Proc SPIE 04/2008;
  • Source
    [Show abstract] [Hide abstract]
    ABSTRACT: In preparation of the international Nano1 linewidth comparison on photomasks between 9 national metrology institutes, NIST and PTB have started a bilateral linewidth comparison in 2008, independent of and prior to the Nano1 comparison in order to test the suitability of the mask standards and the general approach to be used for the Nano1 comparison. This contribution describes the rationale of both comparisons, the design of the mask comparison standards to be used and the measurement methods applied for traceable photomask linewidth metrology at NIST and PTB.
    Proc SPIE 01/2008;
  • Source
    [Show abstract] [Hide abstract]
    ABSTRACT: Today, various types of high resolution dimensional metrology instrumentation are in use for a quantitative characterisation of micro-and nanostructures. Although sophisticated ultra high resolution microscopic techniques like SEM and AFM are available, optical methods like microscopy and scatterometry are still of interest and are important because they are non-destructive, fast and have a good in-line capability. At PTB different optical tools are used for high-resolution metrology. Our standard instrument for CD metrology is a special UV transmission microscope. A new 193nm microscope is currently under development which will meet future requirements at least for the 32nm node as specified in the ITRS roadmap. A special alternating grazing incidence dark field microscope is used to measure the width of single features down to 100nm. For grating structures, we developed an optical diffractometer for pitch calibrations with an uncertainty down to 10 pm. Recently we realised a DUV scatterometer and ellipsometer capable to measure accurately CD, edge profile, layer thickness, and optical parameters. A versatile EUV scatterometer can be used to characterise absorber structures e. g. on EUV photomasks. For accurate measurements a thorough modelling on the basis of rigorous diffraction calculation is essential, which accounts for both polarisation effects and the 3D geometry of the structures. We use the rigorous coupled wave analysis (RCWA) method and the finite elements (FEM) method. We present an overview of PTB's current and future activities in optical high-resolution metrology and how these systems compare to ultra-high resolution microscopy like SEM or AFM.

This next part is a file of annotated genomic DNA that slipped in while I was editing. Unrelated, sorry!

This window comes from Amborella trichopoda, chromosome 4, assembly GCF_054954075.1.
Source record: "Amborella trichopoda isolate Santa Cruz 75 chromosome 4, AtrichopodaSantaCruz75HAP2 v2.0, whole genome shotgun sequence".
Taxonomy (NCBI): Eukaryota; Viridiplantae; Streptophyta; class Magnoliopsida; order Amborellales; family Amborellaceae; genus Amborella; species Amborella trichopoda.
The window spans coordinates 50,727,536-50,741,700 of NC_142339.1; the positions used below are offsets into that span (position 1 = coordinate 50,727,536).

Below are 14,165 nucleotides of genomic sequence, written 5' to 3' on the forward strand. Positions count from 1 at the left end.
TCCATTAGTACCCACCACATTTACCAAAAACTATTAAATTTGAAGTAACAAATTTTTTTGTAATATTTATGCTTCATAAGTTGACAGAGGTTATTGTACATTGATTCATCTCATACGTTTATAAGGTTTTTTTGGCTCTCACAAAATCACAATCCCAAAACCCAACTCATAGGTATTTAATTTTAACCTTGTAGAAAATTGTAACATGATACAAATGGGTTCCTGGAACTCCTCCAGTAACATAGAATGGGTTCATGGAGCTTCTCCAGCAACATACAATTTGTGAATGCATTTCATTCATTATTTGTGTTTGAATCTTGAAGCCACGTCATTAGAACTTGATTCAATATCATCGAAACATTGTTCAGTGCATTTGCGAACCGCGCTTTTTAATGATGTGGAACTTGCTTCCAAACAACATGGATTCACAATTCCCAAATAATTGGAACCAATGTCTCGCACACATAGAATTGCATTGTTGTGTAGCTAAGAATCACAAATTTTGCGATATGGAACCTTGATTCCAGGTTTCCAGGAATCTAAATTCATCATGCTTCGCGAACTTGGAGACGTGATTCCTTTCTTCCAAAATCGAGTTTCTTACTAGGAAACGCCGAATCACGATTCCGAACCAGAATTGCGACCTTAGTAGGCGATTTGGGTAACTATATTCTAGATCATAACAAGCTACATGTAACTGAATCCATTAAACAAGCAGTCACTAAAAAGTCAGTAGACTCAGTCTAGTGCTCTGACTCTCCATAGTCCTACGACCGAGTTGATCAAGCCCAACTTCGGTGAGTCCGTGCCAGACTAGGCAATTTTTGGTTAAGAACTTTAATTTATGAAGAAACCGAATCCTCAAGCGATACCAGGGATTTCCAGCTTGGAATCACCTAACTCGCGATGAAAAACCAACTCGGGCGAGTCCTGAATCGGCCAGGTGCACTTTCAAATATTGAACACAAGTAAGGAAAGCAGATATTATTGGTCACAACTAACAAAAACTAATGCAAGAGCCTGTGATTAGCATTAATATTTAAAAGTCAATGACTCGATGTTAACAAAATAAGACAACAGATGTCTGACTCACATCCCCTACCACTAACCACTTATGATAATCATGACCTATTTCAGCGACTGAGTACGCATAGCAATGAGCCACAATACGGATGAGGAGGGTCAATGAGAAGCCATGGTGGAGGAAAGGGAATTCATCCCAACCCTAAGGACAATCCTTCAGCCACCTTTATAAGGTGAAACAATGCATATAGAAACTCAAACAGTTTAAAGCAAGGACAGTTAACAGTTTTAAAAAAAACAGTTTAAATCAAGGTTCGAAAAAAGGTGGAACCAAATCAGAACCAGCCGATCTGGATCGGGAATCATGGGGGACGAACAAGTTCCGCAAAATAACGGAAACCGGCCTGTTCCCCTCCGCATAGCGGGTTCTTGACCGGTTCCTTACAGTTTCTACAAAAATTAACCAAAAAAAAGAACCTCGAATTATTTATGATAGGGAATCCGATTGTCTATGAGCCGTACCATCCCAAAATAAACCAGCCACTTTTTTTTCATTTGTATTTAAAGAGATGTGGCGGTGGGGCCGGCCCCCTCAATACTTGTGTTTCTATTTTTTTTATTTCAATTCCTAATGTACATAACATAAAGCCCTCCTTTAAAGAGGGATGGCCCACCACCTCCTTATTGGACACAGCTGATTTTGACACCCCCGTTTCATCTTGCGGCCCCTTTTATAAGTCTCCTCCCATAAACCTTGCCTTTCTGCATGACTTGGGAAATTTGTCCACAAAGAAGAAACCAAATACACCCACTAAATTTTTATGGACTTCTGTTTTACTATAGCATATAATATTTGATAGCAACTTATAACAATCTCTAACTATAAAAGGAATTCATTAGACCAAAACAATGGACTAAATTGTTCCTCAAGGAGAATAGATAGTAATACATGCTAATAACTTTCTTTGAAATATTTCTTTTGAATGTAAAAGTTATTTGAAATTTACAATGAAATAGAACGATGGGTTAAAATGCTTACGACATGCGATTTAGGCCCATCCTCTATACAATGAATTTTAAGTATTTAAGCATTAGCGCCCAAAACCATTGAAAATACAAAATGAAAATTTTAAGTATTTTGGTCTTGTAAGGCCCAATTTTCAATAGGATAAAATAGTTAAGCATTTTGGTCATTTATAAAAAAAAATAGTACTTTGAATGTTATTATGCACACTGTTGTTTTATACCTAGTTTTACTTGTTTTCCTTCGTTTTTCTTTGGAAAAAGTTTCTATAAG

Proc SPIE 01/2008;
  • [Show abstract] [Hide abstract]